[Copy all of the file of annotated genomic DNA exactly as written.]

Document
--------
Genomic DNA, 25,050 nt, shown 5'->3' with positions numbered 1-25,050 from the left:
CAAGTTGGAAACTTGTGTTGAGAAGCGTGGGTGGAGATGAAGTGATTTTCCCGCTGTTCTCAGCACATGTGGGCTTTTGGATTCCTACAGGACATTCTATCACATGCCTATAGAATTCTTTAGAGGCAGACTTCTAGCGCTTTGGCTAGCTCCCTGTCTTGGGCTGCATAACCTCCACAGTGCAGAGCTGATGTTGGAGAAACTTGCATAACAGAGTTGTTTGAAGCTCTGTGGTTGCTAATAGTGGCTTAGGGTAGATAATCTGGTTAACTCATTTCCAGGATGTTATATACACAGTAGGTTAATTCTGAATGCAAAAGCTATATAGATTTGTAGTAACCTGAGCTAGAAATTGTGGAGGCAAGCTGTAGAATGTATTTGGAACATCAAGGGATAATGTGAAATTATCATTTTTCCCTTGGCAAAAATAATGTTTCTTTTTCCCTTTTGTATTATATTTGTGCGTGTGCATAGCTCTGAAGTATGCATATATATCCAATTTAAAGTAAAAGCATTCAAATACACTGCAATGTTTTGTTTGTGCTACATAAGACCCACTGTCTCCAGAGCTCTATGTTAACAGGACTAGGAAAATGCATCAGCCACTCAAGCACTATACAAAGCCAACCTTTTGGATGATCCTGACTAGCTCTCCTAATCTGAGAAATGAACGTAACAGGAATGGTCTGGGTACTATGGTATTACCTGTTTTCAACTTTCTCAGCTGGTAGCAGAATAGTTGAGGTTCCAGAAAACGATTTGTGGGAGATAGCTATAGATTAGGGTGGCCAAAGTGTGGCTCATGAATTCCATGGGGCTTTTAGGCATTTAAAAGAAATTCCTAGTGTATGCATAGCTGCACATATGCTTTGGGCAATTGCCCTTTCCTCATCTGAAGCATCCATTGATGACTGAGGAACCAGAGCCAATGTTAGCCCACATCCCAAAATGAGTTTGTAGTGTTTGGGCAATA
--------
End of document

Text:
Genomic DNA, 25,050 nt, shown 5'->3' with positions numbered 1-25,050 from the left:
CAAGTTGGAAACTTGTGTTGAGAAGCGTGGGTGGAGATGAAGTGATTTTCCCGCTGTTCTCAGCACATGTGGGCTTTTGGATTCCTACAGGACATTCTATCACATGCCTATAGAATTCTTTAGAGGCAGACTTCTAGCGCTTTGGCTAGCTCCCTGTCTTGGGCTGCATAACCTCCACAGTGCAGAGCTGATGTTGGAGAAACTTGCATAACAGAGTTGTTTGAAGCTCTGTGGTTGCTAATAGTGGCTTAGGGTAGATAATCTGGTTAACTCATTTCCAGGATGTTATATACACAGTAGGTTAATTCTGAATGCAAAAGCTATATAGATTTGTAGTAACCTGAGCTAGAAATTGTGGAGGCAAGCTGTAGAATGTATTTGGAACATCAAGGGATAATGTGAAATTATCATTTTTCCCTTGGCAAAAATAATGTTTCTTTTTCCCTTTTGTATTATATTTGTGCGTGTGCATAGCTCTGAAGTATGCATATATATCCAATTTAAAGTAAAAGCATTCAAATACACTGCAATGTTTTGTTTGTGCTACATAAGACCCACTGTCTCCAGAGCTCTATGTTAACAGGACTAGGAAAATGCATCAGCCACTCAAGCACTATACAAAGCCAACCTTTTGGATGATCCTGACTAGCTCTCCTAATCTGAGAAATGAACGTAACAGGAATGGTCTGGGTACTATGGTATTACCTGTTTTCAACTTTCTCAGCTGGTAGCAGAATAGTTGAGGTTCCAGAAAACGATTTGTGGGAGATAGCTATAGATTAGGGTGGCCAAAGTGTGGCTCATGAATTCCATGGGGCTTTTAGGCATTTAAAAGAAATTCCTAGTGTATGCATAGCTGCACATATGCTTTGGGCAATTGCCCTTTCCTCATCTGAAGCATCCATTGATGACTGAGGAACCAGAGCCAATGTTAGCCCACATCCCAAAATGAGTTTGTAGTGTTTGGGCAATA